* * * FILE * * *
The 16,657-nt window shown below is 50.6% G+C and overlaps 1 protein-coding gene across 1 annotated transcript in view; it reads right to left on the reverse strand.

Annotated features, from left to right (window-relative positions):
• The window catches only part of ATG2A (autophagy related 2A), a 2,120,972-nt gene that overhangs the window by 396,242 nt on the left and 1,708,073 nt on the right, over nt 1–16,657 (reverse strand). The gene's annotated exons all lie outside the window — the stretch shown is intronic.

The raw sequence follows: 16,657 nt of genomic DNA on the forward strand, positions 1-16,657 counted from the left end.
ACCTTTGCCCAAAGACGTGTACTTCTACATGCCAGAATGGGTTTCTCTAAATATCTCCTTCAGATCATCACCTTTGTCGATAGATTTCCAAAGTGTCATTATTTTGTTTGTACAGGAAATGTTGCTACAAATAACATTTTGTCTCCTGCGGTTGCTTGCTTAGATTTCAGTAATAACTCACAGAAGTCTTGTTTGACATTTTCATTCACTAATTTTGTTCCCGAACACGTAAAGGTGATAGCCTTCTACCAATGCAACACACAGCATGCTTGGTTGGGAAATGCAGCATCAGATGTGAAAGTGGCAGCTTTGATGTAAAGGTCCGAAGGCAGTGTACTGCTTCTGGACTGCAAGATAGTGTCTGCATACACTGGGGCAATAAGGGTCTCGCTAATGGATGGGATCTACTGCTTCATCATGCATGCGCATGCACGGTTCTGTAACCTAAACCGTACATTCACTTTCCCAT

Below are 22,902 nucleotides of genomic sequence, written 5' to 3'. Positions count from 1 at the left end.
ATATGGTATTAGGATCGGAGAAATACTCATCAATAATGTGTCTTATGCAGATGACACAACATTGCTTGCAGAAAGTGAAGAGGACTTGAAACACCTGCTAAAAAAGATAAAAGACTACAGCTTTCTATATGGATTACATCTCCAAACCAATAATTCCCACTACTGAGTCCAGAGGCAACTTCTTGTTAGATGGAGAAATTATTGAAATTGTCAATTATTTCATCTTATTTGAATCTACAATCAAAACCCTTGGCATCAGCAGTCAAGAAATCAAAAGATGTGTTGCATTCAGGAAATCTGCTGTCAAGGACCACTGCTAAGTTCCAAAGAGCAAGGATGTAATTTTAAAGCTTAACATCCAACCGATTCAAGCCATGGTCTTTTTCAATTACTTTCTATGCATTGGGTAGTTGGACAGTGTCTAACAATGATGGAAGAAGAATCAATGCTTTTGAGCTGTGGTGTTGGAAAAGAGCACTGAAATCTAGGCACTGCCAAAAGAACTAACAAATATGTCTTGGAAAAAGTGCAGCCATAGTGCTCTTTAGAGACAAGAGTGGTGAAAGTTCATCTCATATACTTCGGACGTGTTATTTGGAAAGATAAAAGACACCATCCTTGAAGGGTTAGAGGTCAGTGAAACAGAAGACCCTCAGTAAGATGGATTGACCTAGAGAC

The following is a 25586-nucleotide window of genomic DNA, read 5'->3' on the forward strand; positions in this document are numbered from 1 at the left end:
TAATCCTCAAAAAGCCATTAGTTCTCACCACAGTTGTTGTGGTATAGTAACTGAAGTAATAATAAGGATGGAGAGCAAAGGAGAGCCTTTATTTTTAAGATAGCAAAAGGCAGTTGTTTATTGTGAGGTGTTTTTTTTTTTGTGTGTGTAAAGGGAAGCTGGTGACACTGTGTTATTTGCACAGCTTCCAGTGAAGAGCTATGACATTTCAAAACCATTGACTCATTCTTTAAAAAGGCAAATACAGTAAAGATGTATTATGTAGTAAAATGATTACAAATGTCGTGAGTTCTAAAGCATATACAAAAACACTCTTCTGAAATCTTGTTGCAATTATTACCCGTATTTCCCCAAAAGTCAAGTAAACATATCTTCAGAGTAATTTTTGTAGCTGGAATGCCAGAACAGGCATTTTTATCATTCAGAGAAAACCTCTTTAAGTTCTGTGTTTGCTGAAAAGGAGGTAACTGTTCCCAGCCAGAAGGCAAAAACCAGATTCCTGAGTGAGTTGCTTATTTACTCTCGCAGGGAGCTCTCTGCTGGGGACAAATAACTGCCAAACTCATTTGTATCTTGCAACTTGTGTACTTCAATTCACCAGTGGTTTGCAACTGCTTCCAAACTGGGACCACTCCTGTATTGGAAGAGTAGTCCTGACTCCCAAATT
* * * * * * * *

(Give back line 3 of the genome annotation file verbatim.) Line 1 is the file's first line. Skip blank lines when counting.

• The window catches only part of ATG2A (autophagy related 2A), a 2,120,972-nt gene that overhangs the window by 396,242 nt on the left and 1,708,073 nt on the right, over nt 1–16,657 (reverse strand). The gene's annotated exons all lie outside the window — the stretch shown is intronic.